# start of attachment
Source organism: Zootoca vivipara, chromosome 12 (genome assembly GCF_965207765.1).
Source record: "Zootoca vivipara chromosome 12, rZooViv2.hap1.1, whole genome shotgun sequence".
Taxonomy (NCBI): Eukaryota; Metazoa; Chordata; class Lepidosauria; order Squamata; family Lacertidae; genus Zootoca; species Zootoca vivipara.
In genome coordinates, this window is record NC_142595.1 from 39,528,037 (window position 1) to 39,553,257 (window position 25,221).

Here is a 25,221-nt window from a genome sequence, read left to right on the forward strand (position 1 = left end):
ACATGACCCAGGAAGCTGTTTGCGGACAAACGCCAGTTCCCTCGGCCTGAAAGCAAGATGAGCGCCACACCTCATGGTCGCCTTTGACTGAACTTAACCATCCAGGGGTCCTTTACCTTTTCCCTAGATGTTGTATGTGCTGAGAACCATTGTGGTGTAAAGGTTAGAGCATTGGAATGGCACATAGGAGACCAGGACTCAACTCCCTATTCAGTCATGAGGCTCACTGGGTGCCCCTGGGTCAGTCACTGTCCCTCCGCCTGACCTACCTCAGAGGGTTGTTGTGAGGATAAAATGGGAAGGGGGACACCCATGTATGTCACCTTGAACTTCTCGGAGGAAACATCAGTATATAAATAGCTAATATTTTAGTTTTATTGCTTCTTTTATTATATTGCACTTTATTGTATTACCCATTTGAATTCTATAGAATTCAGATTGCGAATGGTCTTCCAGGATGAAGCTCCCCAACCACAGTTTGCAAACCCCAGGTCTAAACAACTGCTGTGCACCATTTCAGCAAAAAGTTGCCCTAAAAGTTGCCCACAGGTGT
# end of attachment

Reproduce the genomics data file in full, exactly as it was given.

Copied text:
Source organism: Zootoca vivipara, chromosome 12 (genome assembly GCF_965207765.1).
Source record: "Zootoca vivipara chromosome 12, rZooViv2.hap1.1, whole genome shotgun sequence".
Taxonomy (NCBI): Eukaryota; Metazoa; Chordata; class Lepidosauria; order Squamata; family Lacertidae; genus Zootoca; species Zootoca vivipara.
In genome coordinates, this window is record NC_142595.1 from 39,528,037 (window position 1) to 39,553,257 (window position 25,221).

Here is a 25,221-nt window from a genome sequence, read left to right on the forward strand (position 1 = left end):
ACATGACCCAGGAAGCTGTTTGCGGACAAACGCCAGTTCCCTCGGCCTGAAAGCAAGATGAGCGCCACACCTCATGGTCGCCTTTGACTGAACTTAACCATCCAGGGGTCCTTTACCTTTTCCCTAGATGTTGTATGTGCTGAGAACCATTGTGGTGTAAAGGTTAGAGCATTGGAATGGCACATAGGAGACCAGGACTCAACTCCCTATTCAGTCATGAGGCTCACTGGGTGCCCCTGGGTCAGTCACTGTCCCTCCGCCTGACCTACCTCAGAGGGTTGTTGTGAGGATAAAATGGGAAGGGGGACACCCATGTATGTCACCTTGAACTTCTCGGAGGAAACATCAGTATATAAATAGCTAATATTTTAGTTTTATTGCTTCTTTTATTATATTGCACTTTATTGTATTACCCATTTGAATTCTATAGAATTCAGATTGCGAATGGTCTTCCAGGATGAAGCTCCCCAACCACAGTTTGCAAACCCCAGGTCTAAACAACTGCTGTGCACCATTTCAGCAAAAAGTTGCCCTAAAAGTTGCCCACAGGTGT